By this point in production, Fassbender had been attached to Assassin’s Creed for over three years. When asked what finally made the project come together, he said with a laugh: “We had a start date.” In the film, Fassbender plays Lynch and Aguilar. The difference between the two? “Well, one doesn’t say a lot and the other does,” the actor responded, half-jokingly. “You know, basically in this story, you have somebody who doesn’t realize where he’s coming from. He doesn’t have a lineage he can sort of feel a belonging to. That’s our modern-day protagonist, Cal. He doesn’t realize he’s an assassin; he’s a bit of a lost soul. He’s always been drifting in and out of correctional facilities. Then, of course, Aguilar is very much somebody that belongs to the Creed. He has a cause; he’s sort of been following that cause. He belongs to it. So they’re the two different standpoints of the character, and hopefully Aguilar will teach Cal, from the regressions, that he does belong to something. That’s the main difference between the two characters.”

Around 65% of the story takes place in present day. From a structural and visual standpoint, making the two time periods feel of a piece was a challenge. “That’s been the most tricky thing,” Kurzel said. “They both are very, very distinct, especially in the game. You do probably spend more time in the past in the game. The present settings are kind of transient settings pieces to get you into the past. In terms of setting up the film, we do spend probably, predominantly, a little bit more time in the present, setting up the lead character in Cal, and getting the audience to know him and understand him. We’re continuously just trying to find ways in which there’s a bridge between those two worlds. At the same time, there’s something very exciting about going between two different palettes. The past feels very, like a Caravaggio painting. It’s very rich and very seductive, like the game. The light in the game is just extraordinary. There’s a romance to the history that we didn’t want to lose, contrasted with this very sophisticated, architectural, heavily designed world with modern day templates.”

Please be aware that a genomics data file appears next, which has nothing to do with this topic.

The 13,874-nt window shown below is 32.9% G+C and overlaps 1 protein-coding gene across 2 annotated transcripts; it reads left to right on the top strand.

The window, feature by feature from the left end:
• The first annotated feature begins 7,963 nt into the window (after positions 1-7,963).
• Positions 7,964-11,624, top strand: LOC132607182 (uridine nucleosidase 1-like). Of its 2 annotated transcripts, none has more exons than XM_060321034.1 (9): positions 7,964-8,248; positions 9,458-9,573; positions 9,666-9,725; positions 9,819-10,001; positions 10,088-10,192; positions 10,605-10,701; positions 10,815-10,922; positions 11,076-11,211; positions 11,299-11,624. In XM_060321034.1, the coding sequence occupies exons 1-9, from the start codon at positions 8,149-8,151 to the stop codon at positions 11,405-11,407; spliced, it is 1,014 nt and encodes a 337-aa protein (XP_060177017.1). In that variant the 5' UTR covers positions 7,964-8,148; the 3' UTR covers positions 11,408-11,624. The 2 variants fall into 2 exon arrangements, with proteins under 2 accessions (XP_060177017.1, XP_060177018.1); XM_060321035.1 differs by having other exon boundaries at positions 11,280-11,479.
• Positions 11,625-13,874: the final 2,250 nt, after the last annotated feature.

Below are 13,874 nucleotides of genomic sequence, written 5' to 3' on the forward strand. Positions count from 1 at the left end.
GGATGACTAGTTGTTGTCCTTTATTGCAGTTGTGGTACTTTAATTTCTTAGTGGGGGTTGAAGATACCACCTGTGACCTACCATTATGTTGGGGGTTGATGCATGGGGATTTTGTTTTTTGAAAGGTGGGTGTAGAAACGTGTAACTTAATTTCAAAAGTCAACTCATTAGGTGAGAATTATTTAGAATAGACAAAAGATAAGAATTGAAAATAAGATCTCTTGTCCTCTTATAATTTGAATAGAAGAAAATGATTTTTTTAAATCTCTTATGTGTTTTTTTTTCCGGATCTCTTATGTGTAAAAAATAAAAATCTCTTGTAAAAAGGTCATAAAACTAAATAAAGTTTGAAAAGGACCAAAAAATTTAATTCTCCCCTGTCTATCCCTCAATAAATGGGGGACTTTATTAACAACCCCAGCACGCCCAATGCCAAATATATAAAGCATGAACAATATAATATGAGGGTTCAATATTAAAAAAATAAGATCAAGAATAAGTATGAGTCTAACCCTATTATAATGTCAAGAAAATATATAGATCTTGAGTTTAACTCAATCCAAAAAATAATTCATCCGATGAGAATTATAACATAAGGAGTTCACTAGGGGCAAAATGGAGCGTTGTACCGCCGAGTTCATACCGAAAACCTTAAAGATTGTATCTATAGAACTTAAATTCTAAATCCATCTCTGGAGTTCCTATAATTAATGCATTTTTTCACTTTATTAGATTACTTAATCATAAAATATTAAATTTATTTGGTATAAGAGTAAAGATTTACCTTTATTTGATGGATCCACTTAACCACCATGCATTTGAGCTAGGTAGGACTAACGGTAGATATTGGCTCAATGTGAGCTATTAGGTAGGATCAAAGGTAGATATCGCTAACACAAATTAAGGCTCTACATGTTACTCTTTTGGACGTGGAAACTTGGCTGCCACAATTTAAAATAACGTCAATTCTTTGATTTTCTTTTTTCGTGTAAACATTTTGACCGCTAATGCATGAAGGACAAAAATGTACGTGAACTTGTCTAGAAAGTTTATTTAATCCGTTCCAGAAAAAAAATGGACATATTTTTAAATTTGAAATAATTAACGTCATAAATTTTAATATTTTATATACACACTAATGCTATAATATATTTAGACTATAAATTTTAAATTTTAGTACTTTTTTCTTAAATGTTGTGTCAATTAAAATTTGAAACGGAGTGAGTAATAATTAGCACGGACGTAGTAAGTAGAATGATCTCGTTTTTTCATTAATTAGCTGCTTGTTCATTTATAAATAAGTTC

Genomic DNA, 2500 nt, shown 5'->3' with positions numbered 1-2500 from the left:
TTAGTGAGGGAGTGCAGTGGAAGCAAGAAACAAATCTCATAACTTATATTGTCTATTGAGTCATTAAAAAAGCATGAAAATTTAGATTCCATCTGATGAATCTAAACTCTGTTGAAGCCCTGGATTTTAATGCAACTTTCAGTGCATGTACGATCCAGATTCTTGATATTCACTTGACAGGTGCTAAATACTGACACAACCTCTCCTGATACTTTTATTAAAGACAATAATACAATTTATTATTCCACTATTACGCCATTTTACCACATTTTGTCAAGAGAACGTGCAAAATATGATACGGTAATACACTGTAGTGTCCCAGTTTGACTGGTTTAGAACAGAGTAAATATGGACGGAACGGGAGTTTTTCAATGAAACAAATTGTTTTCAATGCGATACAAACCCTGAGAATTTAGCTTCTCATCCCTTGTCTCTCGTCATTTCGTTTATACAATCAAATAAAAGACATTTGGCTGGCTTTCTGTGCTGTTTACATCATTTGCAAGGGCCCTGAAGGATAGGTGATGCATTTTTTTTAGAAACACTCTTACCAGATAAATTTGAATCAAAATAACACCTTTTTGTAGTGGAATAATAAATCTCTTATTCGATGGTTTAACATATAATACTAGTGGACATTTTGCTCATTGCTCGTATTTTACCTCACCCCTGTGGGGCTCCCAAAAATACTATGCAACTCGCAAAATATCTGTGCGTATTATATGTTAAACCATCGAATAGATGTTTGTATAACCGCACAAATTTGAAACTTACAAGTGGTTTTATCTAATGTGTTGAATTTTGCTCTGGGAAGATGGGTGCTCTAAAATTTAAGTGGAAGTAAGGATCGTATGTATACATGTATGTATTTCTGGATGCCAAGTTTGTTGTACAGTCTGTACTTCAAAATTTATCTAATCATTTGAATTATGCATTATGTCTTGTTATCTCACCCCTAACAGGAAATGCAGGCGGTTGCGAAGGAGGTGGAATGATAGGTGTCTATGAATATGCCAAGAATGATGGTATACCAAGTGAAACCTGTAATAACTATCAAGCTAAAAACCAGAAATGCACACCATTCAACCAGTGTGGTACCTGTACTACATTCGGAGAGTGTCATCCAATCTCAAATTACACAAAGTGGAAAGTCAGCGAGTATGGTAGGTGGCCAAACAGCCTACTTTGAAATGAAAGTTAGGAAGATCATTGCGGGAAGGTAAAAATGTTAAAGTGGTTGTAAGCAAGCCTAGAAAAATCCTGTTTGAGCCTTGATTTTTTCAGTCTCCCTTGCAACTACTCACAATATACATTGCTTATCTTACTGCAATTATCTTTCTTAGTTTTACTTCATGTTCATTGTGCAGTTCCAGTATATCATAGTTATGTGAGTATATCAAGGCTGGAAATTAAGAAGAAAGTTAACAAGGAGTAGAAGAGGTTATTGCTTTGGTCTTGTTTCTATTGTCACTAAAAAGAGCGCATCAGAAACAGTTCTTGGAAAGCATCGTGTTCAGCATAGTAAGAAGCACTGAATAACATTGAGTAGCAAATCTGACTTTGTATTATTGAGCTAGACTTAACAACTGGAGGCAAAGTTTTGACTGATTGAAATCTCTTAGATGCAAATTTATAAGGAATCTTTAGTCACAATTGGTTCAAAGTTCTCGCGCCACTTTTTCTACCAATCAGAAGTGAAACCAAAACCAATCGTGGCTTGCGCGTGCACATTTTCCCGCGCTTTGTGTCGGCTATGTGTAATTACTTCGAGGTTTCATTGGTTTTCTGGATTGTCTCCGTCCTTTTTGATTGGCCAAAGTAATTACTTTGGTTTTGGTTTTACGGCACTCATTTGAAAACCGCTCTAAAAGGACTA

The scenes set during the Spanish Inquisition were shot in Malta. At the end of the set visit, we were shown over 50 photos from that portion of the film, and the grimy but beautiful aesthetic unquestionably came from the mind behind last year’s impressionistic and visually stunning Macbeth. These photos also prominently featured Ariane Labed (The Lobster), playing a fellow Assassin. We didn’t learn a great deal about her character, Maria, but she left an impression with her fierce presence. Another pivotal supporting character is Moosa, a patient played by Michael K. Williams (Boardwalk Empire). Moosa’s ancestor, Baptiste, relies more on “trickery and magic and voodoo” than hand-to-hand combat, Williams told us.